The Laurier community is saddened by the passing of Donald Morgenson, a long-time, award-winning faculty member who was known and loved by generations of students, faculty and staff.
Morgenson, who was professor emeritus in the Department of Psychology, began his career at Laurier in 1960 following the completion of an internship at the Mayo Clinic in Minnesota. He enjoyed a distinguished career in the field of clinical psychology.
Morgenson was born in Rochester, Minnesota. He graduated with a BA from St. Olaf College in Northfield in 1950, where he sang in the chapel choir, participated in the drama group Campus Players, was involved in track and served as captain of the swimming team.
He received an MS degree from Pennsylvania State University in 1952, where he served as a graduate and research assistant, counsellor and psychologist at the speech and hearing clinic. He earned a PhD from the University of London. Morgenson was a sergeant in the U.S. Army from 1952 to 1954, serving in Trieste, Italy.
During his long and distinguished career at Laurier, Morgenson enjoyed teaching and engaging with students — he served as dean of students early in his career from 1962 to 1964 — and was a constant source of inspiration. Among his several awards, which included Laurier faculty awards, was the prestigious Canadian Professor of the Year in 1986.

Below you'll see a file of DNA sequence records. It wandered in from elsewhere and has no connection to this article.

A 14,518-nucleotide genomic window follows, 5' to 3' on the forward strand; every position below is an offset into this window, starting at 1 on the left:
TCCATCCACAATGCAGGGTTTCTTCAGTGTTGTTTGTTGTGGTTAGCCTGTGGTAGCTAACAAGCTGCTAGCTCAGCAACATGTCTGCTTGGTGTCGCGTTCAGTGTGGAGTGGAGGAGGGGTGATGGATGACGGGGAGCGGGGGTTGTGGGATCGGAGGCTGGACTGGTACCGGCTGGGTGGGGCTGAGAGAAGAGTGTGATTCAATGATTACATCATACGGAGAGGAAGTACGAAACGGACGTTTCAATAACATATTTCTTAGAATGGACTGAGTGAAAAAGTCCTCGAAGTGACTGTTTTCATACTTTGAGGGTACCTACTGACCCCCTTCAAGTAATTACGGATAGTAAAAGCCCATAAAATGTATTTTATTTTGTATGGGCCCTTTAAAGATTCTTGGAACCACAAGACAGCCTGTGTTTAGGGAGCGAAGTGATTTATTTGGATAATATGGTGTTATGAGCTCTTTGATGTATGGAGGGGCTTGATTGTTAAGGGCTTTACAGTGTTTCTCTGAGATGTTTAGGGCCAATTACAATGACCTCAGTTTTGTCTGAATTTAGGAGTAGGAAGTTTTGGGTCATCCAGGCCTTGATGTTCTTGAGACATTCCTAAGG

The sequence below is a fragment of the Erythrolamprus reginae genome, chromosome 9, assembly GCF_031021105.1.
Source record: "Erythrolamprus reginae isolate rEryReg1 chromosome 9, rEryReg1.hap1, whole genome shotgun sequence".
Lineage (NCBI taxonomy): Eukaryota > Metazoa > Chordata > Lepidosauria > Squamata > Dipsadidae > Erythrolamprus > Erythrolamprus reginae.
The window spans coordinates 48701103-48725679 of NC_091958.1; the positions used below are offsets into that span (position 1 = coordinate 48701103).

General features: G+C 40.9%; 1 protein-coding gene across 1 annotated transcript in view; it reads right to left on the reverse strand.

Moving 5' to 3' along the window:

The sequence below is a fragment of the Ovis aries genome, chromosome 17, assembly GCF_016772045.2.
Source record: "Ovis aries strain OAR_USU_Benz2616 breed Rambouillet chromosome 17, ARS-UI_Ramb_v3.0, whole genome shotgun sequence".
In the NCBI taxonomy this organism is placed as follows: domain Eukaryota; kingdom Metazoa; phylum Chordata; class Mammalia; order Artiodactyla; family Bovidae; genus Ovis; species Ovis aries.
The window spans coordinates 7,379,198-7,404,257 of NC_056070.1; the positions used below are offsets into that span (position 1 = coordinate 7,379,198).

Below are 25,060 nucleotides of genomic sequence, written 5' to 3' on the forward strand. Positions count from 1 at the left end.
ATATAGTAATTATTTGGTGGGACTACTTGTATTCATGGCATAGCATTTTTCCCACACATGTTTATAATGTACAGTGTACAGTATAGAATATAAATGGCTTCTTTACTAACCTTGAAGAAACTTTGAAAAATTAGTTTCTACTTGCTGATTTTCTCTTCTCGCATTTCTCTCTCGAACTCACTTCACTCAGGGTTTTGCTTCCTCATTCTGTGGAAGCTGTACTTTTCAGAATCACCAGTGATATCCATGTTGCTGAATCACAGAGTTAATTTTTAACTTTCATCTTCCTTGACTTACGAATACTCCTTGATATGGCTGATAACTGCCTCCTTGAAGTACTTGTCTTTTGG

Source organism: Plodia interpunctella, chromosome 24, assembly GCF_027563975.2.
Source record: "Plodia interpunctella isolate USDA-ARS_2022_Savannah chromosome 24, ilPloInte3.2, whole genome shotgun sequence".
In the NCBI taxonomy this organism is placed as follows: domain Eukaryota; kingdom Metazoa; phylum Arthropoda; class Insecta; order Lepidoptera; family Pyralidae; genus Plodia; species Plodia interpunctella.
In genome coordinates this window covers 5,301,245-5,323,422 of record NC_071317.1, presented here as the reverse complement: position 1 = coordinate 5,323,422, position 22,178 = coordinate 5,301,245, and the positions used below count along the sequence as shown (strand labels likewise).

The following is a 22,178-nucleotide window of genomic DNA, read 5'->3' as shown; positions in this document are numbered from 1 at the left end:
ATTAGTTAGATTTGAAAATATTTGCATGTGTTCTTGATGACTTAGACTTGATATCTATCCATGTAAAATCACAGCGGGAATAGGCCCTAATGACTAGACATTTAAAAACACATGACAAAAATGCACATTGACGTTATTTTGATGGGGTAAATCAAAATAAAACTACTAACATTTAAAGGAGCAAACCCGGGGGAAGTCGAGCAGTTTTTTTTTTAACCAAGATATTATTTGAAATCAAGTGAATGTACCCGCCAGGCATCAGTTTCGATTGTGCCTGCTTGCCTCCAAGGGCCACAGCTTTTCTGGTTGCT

A former student commented on this honour, saying, "The most remarkable aspect of Dr. Morgenson was his enormous and diverse interests and talent… A student could, in one day, attend his lecture, meet with him regarding career plans or personal issues, help him formulate a speech to a group of guidance counsellors and then play basketball with him in the gym late that night."
Morgenson was also involved in the community. He was a local and national board member of Big Brothers Big Sisters, served as president and board member of the Waterloo County John Howard Society and was past president and regional co-ordinator of Amnesty International.
His perspective on the human condition and human motivation drew on psychiatry, counselling, as well as a broad knowledge of anthropological issues, history and literature. He shared his insight through frequent publications, including in national outlets such as the Toronto Star, where he wrote, "What is life without passion?" and in The Cord, where he analyzed issues from gun violence and the writings of Fyodor Dostoyevsky to the anxiety, stress and social influences faced by Laurier students.
Morgenson officially retired from Laurier in 1994, but continued teaching for years. During his tenure, he taught three generations of one family: grandparent, father and son. In 2014, reflecting on his more than 50 years as a professor, he said "even as a teacher, my students have taught me infinitely more than I have taught them."